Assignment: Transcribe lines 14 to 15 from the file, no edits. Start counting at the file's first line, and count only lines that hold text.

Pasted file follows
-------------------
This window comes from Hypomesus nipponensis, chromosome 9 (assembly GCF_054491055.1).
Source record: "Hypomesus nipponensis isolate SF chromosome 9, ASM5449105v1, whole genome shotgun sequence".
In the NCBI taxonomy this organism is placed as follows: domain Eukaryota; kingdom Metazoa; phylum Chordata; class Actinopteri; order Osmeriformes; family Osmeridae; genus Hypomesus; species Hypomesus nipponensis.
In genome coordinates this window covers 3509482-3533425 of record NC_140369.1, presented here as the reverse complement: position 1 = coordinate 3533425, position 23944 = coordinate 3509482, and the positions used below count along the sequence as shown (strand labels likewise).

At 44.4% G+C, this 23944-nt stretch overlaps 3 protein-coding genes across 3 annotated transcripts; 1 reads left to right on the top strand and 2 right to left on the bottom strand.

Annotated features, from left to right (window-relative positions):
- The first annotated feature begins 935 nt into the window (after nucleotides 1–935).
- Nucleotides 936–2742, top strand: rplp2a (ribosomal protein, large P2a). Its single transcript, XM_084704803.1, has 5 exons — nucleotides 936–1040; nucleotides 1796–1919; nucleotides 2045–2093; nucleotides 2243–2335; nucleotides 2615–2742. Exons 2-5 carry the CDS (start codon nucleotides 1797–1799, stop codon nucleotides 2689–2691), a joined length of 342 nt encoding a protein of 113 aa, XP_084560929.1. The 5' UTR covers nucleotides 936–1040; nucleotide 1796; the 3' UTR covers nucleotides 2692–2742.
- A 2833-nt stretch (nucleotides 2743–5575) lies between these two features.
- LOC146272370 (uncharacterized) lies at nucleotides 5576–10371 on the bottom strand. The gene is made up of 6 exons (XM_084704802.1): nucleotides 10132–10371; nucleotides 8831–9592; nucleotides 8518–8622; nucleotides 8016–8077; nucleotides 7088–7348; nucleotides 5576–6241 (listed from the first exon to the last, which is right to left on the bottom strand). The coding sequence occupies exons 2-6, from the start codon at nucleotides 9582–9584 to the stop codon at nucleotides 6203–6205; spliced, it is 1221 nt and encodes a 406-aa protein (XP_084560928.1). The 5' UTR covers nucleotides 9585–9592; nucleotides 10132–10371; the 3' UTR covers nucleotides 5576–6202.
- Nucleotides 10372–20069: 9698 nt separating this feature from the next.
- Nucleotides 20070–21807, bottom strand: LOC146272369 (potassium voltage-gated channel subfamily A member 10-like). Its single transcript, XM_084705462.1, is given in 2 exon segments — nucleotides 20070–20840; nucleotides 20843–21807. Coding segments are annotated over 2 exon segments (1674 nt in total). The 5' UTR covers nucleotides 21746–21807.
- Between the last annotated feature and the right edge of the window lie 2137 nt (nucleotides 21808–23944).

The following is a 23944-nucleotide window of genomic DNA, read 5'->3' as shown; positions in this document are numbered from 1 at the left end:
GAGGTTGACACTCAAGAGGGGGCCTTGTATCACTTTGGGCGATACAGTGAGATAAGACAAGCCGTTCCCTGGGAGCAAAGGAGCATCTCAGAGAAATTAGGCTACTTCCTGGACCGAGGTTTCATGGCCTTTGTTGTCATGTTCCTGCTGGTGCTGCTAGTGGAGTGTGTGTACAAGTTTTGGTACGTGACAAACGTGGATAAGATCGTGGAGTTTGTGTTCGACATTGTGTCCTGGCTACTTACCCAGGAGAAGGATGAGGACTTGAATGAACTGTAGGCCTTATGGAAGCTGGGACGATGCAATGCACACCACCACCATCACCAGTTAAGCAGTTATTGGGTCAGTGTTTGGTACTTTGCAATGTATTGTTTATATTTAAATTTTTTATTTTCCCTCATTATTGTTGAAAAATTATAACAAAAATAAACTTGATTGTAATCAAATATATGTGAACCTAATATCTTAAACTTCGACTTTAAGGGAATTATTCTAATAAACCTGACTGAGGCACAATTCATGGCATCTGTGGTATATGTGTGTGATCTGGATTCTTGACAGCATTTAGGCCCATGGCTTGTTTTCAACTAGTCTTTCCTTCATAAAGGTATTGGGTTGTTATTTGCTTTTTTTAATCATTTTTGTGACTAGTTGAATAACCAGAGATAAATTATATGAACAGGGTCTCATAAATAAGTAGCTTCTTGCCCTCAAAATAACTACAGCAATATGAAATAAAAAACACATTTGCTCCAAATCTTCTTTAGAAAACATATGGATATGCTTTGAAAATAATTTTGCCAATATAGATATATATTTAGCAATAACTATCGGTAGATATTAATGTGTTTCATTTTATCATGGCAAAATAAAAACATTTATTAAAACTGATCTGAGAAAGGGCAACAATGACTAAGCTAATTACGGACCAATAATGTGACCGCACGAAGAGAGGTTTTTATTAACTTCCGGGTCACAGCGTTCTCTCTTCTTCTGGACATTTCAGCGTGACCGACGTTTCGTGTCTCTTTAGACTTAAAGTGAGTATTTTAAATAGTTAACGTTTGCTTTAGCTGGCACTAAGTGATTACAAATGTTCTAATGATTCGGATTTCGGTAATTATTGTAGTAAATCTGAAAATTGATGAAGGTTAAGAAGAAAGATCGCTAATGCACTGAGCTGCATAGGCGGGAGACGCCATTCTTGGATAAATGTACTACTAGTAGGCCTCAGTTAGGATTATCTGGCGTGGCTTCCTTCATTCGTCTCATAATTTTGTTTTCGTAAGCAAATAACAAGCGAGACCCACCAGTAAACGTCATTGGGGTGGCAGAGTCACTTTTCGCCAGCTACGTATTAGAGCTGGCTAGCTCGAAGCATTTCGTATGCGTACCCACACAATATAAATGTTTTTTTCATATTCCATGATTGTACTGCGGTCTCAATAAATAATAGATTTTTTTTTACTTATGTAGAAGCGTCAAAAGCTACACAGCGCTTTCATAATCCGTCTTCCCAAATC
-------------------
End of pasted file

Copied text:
The following is a 23944-nucleotide window of genomic DNA, read 5'->3' as shown; positions in this document are numbered from 1 at the left end:
GAGGTTGACACTCAAGAGGGGGCCTTGTATCACTTTGGGCGATACAGTGAGATAAGACAAGCCGTTCCCTGGGAGCAAAGGAGCATCTCAGAGAAATTAGGCTACTTCCTGGACCGAGGTTTCATGGCCTTTGTTGTCATGTTCCTGCTGGTGCTGCTAGTGGAGTGTGTGTACAAGTTTTGGTACGTGACAAACGTGGATAAGATCGTGGAGTTTGTGTTCGACATTGTGTCCTGGCTACTTACCCAGGAGAAGGATGAGGACTTGAATGAACTGTAGGCCTTATGGAAGCTGGGACGATGCAATGCACACCACCACCATCACCAGTTAAGCAGTTATTGGGTCAGTGTTTGGTACTTTGCAATGTATTGTTTATATTTAAATTTTTTATTTTCCCTCATTATTGTTGAAAAATTATAACAAAAATAAACTTGATTGTAATCAAATATATGTGAACCTAATATCTTAAACTTCGACTTTAAGGGAATTATTCTAATAAACCTGACTGAGGCACAATTCATGGCATCTGTGGTATATGTGTGTGATCTGGATTCTTGACAGCATTTAGGCCCATGGCTTGTTTTCAACTAGTCTTTCCTTCATAAAGGTATTGGGTTGTTATTTGCTTTTTTTAATCATTTTTGTGACTAGTTGAATAACCAGAGATAAATTATATGAACAGGGTCTCATAAATAAGTAGCTTCTTGCCCTCAAAATAACTACAGCAATATGAAATAAAAAACACATTTGCTCCAAATCTTCTTTAGAAAACATATGGATATGCTTTGAAAATAATTTTGCCAATATAGATATATATTTAGCAATAACTATCGGTAGATATTAATGTGTTTCATTTTATCATGGCAAAATAAAAACATTTATTAAAACTGATCTGAGAAAGGGCAACAATGACTAAGCTAATTACGGACCAATAATGTGACCGCACGAAGAGAGGTTTTTATTAACTTCCGGGTCACAGCGTTCTCTCTTCTTCTGGACATTTCAGCGTGACCGACGTTTCGTGTCTCTTTAGACTTAAAGTGAGTATTTTAAATAGTTAACGTTTGCTTTAGCTGGCACTAAGTGATTACAAATGTTCTAATGATTCGGATTTCGGTAATTATTGTAGTAAATCTGAAAATTGATGAAGGTTAAGAAGAAAGATCGCTAATGCACTGAGCTGCATAGGCGGGAGACGCCATTCTTGGATAAATGTACTACTAGTAGGCCTCAGTTAGGATTATCTGGCGTGGCTTCCTTCATTCGTCTCATAATTTTGTTTTCGTAAGCAAATAACAAGCGAGACCCACCAGTAAACGTCATTGGGGTGGCAGAGTCACTTTTCGCCAGCTACGTATTAGAGCTGGCTAGCTCGAAGCATTTCGTATGCGTACCCACACAATATAAATGTTTTTTTCATATTCCATGATTGTACTGCGGTCTCAATAAATAATAGATTTTTTTTTACTTATGTAGAAGCGTCAAAAGCTACACAGCGCTTTCATAATCCGTCTTCCCAAATC